As well as post-incident services, Land Search and Rescue has proactive tools to keep volunteers on top of things on a routine basis. The Land Search and Rescue Self Wellbeing Check-in Tool provides word pictures for a person’s sleep, physical wellbeing, moods, plus physical and mental performance on operations, to help them realise whether they are thriving, surviving, distressed or unwell. “We know that people react over time to the cumulative effects of stress. This tool is aimed at helping people be more self-aware, and encouraging them to seek support early,” says Nicky. If needed, members can get access to proactive counselling services for free.

Ari Peach is the National Wellbeing Lead for Surf Life Saving NZ (SLSNZ), a role which began in September 2021. The initial key aim of this role was to establish a nationwide Peer Support programme and ensure that counselling services met the needs of the membership. The recent evolution of wellbeing support for lifeguards has had a strong proactive focus to ensure that lifeguards are prepared to deal with the challenges that they may face.

“We have tried to make it really clear that counselling support is something we want our people to use proactively,” says Ari. “It could be for anything; whether it is personal issues, challenges within Surf Clubs or after exposure to critical incidents.” Immediate families of members are also eligible for the free service. “Many of our members are younger, so it is critical that we involve whānau to ensure everyone is properly supported.”

Because surf lifeguards can encounter significant traumatic incidents, particularly within the SAR space, the support systems that are available need to be robust. SLSNZ use their peer supporters to provide initial support after a traumatic incident, and then everyone involved gets a follow up check from a counsellor two days after the incident, then again at two weeks. “Some people prefer to talk to someone they know, whilst others want it to be totally anonymous. By using a combination of peer support and counsellors, we cover both bases so our members can get the support that suits them best,” says Ari.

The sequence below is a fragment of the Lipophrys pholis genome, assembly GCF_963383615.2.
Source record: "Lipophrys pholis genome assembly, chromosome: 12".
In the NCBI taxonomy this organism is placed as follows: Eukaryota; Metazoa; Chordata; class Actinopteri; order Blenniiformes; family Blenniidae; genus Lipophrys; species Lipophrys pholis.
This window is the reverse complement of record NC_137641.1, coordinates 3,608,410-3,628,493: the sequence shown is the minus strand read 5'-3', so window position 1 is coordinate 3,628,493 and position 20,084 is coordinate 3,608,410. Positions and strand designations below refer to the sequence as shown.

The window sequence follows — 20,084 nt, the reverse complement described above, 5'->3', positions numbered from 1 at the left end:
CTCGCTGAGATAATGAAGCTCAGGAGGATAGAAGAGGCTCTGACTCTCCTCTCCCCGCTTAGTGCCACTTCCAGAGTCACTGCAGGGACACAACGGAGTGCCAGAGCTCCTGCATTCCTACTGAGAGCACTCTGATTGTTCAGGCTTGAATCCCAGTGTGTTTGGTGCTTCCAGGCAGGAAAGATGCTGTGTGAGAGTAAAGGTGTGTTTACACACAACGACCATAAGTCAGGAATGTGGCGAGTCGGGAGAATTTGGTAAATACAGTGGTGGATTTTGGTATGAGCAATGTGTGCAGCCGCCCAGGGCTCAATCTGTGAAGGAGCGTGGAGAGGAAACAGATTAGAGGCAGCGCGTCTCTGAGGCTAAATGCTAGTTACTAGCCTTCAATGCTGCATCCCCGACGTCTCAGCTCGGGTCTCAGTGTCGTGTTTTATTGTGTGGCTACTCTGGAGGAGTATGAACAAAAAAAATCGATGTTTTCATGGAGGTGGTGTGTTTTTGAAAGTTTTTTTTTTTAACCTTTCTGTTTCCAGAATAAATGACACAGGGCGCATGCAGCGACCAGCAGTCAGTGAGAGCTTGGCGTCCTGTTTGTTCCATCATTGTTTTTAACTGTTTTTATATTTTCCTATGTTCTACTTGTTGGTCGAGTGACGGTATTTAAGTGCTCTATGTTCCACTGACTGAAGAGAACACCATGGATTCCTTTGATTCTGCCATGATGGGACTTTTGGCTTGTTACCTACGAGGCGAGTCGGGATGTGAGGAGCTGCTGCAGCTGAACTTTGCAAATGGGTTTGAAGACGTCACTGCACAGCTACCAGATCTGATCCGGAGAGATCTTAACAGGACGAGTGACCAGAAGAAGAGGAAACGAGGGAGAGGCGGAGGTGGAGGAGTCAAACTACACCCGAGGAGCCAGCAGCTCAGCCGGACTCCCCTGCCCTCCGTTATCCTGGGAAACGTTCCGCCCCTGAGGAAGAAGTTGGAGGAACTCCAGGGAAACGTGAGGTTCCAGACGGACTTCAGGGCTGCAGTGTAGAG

SLSNZ has selected and trained 178 volunteers as peer supporters. Peer supporters also receive annual training, plus ongoing supervision from peer support facilitators across the network. At present, Land Search and Rescue is developing its own peer supporter system.

The NZSAR Secretariat continues to work on international connections in the wellbeing space, to ensure we remain aware of global developments. Andy Greig is a member of the International Marine Rescue Federation #SARyouOK? wellbeing working group. “A particular area of interest has been ‘psychological first aid',” says Andy. SOS Mediterannaee, a non-government maritime rescue service in Europe, provides psychological first aid training to all its members so they can provide initial support to one another during and after stressful events. The aim is reducing the immediate mental health impacts to individuals, so that any peer support or professional counselling followup can start from a better place.

Within many organisations, wellbeing systems have come a long way in a short time. Across the sector, the benefits of collaboration are clear. “Particularly when it comes to mental wellbeing, the agencies can learn a lot from each other,” says Andy. “NZSAR welcomes the opportunity to facilitate that collaboration. Our aim is to support the sector experts so they can better contribute to supporting our members.”


Header image: Peer supporter at work. Courtesy Surf Life Saving New Zealand.

This article was first published in the June 2023 issue of Link magazine